Larry David, best known for creating and starring in the television show Curb Your Enthusiasm, as well as for co-creating and lead writing the series Seinfeld, is coming to Broadway as both lead actor and writer. Fish in the Dark, billed as a dark comedy that involves the death of the patriarch of the family, has released little other information about the show. However, the pedigree of Larry David’s name alone has allowed the show to break advance box office records. Additional cast includes Rita Wilson, Rosie Perez, and Jayne Houdyshell. The show is directed by Anna D. Shapiro (Motherf**ker with the Hat) and produced by Scott Rudin. Previews begin this upcoming Monday, February 2, 2015, and the play is already selling out. Opening night is scheduled for March 5, 2015, and the run is intended to be a limited engagement of 18 weeks.
It has taken in a remarkable $13.5 million, which breaks the advance box office records for a straight play. The previous record for a straight play’s advance was $13.05 million, earned by Betrayal starring Daniel Craig and Rachel Weisz. That play was produced by Scott Rudin, who is also the producer of Fish in the Dark. The budget for this play has not been reported, but it is surely in the low millions, probably not over $3 million. It is therefore a surefire hit before it even begins. Other plays this season are also doing well, but not quite as well as Fish in the Dark. It’s Only a Play starring Nathan Lane and Matthew Broderick was performing alongside top musicals this whole season, but its opening advance was only $10 million. The Bradley Cooper led revival of The Elephant Man also performed very well at the box office, as did Hugh Jackman in The River, but neither could compete with Fish in the Dark in terms of advance sales. Other starry plays opening this spring include Helen Mirren in The Audience, as well as Bill Nighy in Skylight by David Hare.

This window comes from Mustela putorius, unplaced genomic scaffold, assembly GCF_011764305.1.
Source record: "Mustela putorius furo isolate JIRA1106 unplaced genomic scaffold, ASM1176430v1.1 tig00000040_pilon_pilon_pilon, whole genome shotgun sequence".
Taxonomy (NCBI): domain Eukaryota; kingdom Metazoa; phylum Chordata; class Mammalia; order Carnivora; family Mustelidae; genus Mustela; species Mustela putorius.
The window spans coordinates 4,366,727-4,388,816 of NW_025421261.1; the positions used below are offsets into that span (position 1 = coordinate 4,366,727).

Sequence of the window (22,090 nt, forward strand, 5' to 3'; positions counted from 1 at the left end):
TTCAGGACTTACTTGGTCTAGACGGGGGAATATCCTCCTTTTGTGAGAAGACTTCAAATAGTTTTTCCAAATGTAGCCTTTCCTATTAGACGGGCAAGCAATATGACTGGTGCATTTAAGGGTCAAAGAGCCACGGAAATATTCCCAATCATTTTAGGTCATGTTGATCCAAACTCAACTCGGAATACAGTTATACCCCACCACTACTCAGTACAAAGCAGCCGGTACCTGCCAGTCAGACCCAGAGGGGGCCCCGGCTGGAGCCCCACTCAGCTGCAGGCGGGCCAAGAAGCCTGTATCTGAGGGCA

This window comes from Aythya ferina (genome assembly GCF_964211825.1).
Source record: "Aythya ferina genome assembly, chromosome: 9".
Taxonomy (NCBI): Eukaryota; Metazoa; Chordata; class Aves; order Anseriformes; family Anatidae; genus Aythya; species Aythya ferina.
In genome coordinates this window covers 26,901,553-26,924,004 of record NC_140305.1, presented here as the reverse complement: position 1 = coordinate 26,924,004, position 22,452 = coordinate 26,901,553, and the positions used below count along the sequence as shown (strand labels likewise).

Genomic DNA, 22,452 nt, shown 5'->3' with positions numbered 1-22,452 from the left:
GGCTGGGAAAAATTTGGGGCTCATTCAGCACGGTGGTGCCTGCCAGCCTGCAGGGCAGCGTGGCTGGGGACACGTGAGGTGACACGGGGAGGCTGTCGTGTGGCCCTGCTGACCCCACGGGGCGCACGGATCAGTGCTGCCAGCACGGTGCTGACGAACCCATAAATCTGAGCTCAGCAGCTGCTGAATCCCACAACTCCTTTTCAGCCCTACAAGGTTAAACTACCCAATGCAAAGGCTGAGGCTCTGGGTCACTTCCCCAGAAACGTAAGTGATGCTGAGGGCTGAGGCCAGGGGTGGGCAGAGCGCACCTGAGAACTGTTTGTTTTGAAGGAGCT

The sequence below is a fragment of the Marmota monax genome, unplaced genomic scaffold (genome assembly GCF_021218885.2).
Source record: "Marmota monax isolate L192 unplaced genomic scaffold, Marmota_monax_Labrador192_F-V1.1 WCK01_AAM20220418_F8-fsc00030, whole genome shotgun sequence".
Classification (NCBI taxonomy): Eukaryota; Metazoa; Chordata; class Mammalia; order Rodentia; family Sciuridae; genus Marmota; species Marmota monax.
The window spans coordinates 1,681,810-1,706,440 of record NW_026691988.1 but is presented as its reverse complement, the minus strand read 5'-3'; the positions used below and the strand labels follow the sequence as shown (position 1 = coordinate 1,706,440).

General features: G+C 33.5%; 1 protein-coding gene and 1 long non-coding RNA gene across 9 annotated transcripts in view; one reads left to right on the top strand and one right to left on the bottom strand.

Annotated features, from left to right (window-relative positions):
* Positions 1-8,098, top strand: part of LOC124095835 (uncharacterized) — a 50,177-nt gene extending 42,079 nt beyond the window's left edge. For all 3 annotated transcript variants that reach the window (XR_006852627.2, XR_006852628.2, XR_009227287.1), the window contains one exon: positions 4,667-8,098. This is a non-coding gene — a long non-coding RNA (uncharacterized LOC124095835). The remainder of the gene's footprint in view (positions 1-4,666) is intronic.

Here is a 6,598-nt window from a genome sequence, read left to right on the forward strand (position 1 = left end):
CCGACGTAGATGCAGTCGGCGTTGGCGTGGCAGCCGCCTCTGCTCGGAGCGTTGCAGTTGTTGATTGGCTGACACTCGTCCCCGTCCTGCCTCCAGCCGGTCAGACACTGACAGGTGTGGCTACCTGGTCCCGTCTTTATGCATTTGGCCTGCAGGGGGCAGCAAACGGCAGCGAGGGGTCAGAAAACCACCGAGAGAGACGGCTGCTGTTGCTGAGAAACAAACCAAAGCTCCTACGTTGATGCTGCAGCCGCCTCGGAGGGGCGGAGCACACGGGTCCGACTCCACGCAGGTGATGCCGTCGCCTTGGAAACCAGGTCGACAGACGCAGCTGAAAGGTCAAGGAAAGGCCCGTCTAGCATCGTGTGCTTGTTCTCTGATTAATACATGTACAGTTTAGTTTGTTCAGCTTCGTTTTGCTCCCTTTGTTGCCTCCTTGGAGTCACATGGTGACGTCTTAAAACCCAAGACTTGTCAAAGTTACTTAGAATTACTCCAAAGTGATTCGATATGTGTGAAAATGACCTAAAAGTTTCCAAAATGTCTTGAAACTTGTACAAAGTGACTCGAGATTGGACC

Larry David, the Broadway Newbie
Larry David is a novice in the theatre. He told the press that he has not been in a play since the eighth grade. In a memorable episode of Curb Your Enthusiasm, David plans to star in The Producers alongside fellow performers David Schwimmer and Cady Huffman. Though the audience is wowed, Mel Brooks is not impressed, and he ends up failing to make the cut. Of course the entire scenario was played for comedic effect, but he certainly demonstrated that he was not intending to pursue a career in musical theatre. Nevertheless, theatre itself is not outside his domain, as he is making quite a debut on Broadway this week. The critical response will become clear in March after the opening night, but there is no going back now; audiences are already committed to loving this show.
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